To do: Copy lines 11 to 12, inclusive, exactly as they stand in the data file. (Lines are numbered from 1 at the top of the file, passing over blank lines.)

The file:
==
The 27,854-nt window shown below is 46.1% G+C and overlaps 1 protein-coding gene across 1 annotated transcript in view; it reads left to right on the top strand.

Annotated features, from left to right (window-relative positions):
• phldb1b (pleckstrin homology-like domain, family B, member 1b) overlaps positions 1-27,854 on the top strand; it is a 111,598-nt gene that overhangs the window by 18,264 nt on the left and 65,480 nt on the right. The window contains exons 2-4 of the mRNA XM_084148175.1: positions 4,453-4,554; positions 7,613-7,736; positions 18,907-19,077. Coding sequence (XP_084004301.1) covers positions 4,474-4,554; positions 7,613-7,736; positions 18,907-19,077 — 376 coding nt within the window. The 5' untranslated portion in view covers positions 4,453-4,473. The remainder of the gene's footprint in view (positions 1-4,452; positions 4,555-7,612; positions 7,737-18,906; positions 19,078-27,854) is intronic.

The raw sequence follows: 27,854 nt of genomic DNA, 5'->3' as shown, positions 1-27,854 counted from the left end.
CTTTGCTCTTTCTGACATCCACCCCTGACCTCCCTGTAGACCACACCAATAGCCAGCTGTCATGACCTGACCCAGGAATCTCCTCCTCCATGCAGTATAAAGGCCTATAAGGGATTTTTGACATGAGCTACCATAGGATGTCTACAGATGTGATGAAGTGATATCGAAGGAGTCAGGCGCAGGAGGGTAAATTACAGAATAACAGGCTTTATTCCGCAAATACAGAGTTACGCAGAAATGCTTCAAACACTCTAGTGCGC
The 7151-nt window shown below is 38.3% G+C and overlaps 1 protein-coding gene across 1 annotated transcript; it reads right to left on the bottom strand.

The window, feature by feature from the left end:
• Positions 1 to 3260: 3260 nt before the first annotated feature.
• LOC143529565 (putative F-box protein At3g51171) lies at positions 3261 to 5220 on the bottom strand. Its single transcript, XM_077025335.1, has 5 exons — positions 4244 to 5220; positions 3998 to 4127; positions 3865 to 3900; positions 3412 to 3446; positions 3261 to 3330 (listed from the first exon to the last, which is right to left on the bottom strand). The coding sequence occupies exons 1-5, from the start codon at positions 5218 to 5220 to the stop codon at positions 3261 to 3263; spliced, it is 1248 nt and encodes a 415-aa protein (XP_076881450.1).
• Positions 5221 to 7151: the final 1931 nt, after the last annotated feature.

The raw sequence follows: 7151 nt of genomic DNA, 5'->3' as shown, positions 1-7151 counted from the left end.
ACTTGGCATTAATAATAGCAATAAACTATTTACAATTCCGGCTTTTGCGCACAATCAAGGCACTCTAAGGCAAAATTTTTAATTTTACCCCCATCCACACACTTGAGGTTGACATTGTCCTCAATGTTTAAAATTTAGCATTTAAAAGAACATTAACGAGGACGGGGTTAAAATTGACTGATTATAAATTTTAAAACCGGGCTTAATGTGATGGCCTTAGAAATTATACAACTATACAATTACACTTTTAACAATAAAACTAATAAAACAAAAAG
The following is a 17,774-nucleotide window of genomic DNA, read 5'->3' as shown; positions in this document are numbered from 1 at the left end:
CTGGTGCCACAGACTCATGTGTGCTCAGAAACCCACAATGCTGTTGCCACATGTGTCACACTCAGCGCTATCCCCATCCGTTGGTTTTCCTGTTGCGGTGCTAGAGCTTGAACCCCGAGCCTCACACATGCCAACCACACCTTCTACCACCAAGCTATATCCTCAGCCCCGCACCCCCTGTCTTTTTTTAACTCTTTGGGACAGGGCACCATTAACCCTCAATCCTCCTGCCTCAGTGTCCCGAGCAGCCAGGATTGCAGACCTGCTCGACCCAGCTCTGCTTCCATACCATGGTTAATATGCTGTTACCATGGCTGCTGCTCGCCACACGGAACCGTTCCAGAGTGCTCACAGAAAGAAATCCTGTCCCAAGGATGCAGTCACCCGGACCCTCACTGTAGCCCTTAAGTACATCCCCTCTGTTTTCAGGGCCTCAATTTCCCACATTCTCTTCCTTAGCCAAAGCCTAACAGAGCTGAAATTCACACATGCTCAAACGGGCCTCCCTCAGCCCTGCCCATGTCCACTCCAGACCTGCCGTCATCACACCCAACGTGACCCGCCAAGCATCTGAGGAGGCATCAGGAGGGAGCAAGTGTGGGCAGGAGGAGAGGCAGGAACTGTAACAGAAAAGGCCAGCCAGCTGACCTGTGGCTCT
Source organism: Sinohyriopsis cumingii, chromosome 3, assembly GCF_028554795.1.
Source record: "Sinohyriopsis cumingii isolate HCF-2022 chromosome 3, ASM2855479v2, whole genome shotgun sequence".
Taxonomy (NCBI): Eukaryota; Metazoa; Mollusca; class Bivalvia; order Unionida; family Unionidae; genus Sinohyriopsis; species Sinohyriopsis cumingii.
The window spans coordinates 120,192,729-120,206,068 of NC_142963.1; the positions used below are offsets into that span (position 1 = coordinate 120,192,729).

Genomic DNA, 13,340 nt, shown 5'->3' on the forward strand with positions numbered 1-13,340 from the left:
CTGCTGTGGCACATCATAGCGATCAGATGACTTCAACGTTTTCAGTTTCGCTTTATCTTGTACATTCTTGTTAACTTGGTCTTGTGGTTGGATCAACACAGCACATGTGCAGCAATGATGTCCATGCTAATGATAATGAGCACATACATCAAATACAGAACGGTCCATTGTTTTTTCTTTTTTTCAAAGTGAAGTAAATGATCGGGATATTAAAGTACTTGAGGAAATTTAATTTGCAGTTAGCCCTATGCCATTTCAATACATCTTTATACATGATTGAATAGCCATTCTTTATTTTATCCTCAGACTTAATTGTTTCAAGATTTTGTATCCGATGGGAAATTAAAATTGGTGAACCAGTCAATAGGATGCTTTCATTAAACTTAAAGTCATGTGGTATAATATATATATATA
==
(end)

The raw sequence follows: 7151 nt of genomic DNA, 5'->3' as shown, positions 1-7151 counted from the left end.
ACTTGGCATTAATAATAGCAATAAACTATTTACAATTCCGGCTTTTGCGCACAATCAAGGCACTCTAAGGCAAAATTTTTAATTTTACCCCCATCCACACACTTGAGGTTGACATTGTCCTCAATGTTTAAAATTTAGCATTTAAAAGAACATTAACGAGGACGGGGTTAAAATTGACTGATTATAAATTTTAAAACCGGGCTTAATGTGATGGCCTTAGAAATTATACAACTATACAATTACACTTTTAACAATAAAACTAATAAAACAAAAAG